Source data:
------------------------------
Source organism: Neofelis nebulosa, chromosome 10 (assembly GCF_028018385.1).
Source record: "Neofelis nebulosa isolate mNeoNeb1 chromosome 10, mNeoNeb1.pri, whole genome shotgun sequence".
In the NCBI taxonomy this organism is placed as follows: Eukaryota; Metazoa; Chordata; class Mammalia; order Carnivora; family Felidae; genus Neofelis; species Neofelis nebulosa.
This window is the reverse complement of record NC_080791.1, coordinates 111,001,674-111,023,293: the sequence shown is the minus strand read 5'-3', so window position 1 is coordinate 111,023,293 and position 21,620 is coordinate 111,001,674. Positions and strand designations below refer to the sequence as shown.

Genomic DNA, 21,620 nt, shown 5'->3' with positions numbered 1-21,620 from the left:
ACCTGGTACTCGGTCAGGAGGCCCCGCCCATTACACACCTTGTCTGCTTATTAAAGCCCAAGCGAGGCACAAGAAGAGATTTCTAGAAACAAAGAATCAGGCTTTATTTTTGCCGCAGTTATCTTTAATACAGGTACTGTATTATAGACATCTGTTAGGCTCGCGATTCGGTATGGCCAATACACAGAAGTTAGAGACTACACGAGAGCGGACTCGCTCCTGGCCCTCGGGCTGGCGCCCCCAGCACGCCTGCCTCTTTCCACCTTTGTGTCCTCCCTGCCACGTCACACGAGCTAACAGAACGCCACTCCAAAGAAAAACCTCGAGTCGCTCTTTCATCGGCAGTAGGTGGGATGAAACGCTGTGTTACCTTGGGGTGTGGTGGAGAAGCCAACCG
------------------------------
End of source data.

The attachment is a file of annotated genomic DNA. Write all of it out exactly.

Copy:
Source organism: Neofelis nebulosa, chromosome 10 (assembly GCF_028018385.1).
Source record: "Neofelis nebulosa isolate mNeoNeb1 chromosome 10, mNeoNeb1.pri, whole genome shotgun sequence".
In the NCBI taxonomy this organism is placed as follows: Eukaryota; Metazoa; Chordata; class Mammalia; order Carnivora; family Felidae; genus Neofelis; species Neofelis nebulosa.
This window is the reverse complement of record NC_080791.1, coordinates 111,001,674-111,023,293: the sequence shown is the minus strand read 5'-3', so window position 1 is coordinate 111,023,293 and position 21,620 is coordinate 111,001,674. Positions and strand designations below refer to the sequence as shown.

Genomic DNA, 21,620 nt, shown 5'->3' with positions numbered 1-21,620 from the left:
ACCTGGTACTCGGTCAGGAGGCCCCGCCCATTACACACCTTGTCTGCTTATTAAAGCCCAAGCGAGGCACAAGAAGAGATTTCTAGAAACAAAGAATCAGGCTTTATTTTTGCCGCAGTTATCTTTAATACAGGTACTGTATTATAGACATCTGTTAGGCTCGCGATTCGGTATGGCCAATACACAGAAGTTAGAGACTACACGAGAGCGGACTCGCTCCTGGCCCTCGGGCTGGCGCCCCCAGCACGCCTGCCTCTTTCCACCTTTGTGTCCTCCCTGCCACGTCACACGAGCTAACAGAACGCCACTCCAAAGAAAAACCTCGAGTCGCTCTTTCATCGGCAGTAGGTGGGATGAAACGCTGTGTTACCTTGGGGTGTGGTGGAGAAGCCAACCG